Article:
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The Hawk

The hawk sits on the phone wire

like he owns the world.

I call my son over and we watch him from the window

our necks craned up so that we feel small

and he, enormous.

His face is blocked by an

intersection of wires, his cream chest

dappled, puffed out at the top

then sloping inward

close to his feet.

Last summer a hawk was in the middle of the road.

I called my son over then, too

before seeing the grey fluff below his grasp

and desiring for my son to look away.

But why, his look said as I tried to pry him from the window,

not questioning, as children don’t, the necessity

of the natural world.

So I let him watch.

The neighborhood children ran to the bird then and

he flew away, leaving this wretched bunny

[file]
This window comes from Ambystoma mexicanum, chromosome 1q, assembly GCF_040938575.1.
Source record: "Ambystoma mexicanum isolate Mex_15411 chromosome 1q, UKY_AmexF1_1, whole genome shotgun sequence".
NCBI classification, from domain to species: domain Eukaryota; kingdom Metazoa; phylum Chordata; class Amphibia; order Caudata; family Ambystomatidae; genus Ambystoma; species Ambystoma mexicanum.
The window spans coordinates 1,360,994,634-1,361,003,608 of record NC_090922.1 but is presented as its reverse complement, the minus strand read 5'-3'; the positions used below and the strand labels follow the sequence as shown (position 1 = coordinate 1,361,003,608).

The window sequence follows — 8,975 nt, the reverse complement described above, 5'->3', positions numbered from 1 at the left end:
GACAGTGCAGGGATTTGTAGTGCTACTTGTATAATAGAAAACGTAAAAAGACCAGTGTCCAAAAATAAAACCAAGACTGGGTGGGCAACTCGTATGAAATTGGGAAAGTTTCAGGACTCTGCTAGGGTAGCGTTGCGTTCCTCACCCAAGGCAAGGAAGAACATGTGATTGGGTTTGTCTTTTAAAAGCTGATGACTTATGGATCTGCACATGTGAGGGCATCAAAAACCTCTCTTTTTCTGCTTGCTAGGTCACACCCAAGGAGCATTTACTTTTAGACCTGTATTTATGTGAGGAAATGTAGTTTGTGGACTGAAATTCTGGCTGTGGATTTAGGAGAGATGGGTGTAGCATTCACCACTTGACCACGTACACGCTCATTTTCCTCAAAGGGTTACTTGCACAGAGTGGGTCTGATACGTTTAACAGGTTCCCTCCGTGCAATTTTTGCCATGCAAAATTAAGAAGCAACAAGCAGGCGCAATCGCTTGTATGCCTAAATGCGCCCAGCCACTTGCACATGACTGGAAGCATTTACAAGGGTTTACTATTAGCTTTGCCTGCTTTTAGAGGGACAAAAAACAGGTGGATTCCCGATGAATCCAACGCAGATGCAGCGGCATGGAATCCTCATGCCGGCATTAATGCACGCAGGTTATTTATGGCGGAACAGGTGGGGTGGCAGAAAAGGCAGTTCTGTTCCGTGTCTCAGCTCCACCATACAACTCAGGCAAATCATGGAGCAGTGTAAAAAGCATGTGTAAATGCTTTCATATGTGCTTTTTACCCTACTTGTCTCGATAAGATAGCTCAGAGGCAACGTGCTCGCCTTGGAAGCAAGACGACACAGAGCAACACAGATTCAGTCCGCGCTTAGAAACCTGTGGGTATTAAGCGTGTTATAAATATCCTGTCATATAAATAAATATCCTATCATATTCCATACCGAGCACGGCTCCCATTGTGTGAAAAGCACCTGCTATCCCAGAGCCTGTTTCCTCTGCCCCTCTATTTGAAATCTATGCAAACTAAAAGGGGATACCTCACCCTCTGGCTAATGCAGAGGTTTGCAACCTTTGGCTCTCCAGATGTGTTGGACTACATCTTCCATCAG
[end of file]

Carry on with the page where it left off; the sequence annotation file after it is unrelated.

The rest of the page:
pulling itself along the ground. Awful.

I called to my husband to end the horrible

suffering. The children were gawking at the rabbit

as crowds do around a tragedy.

If only they could have known to let the hawk


My husband bent low over the creature and shooed

the children away, who would not understand.

My son watched, I am sure, as his father drew

a crimson line with a hunting knife.

My son and I wonder if this hawk, perching now on the wire

is the same hawk we saw before.

It could be, you never know.

We don’t begrudge him anything

even now.

A cursed creation curses.

Instead I imagine him groaning, thanking God

for his meals

looking sharp-eyed toward the horizon

as if he can already see the goodness

of a new creation.


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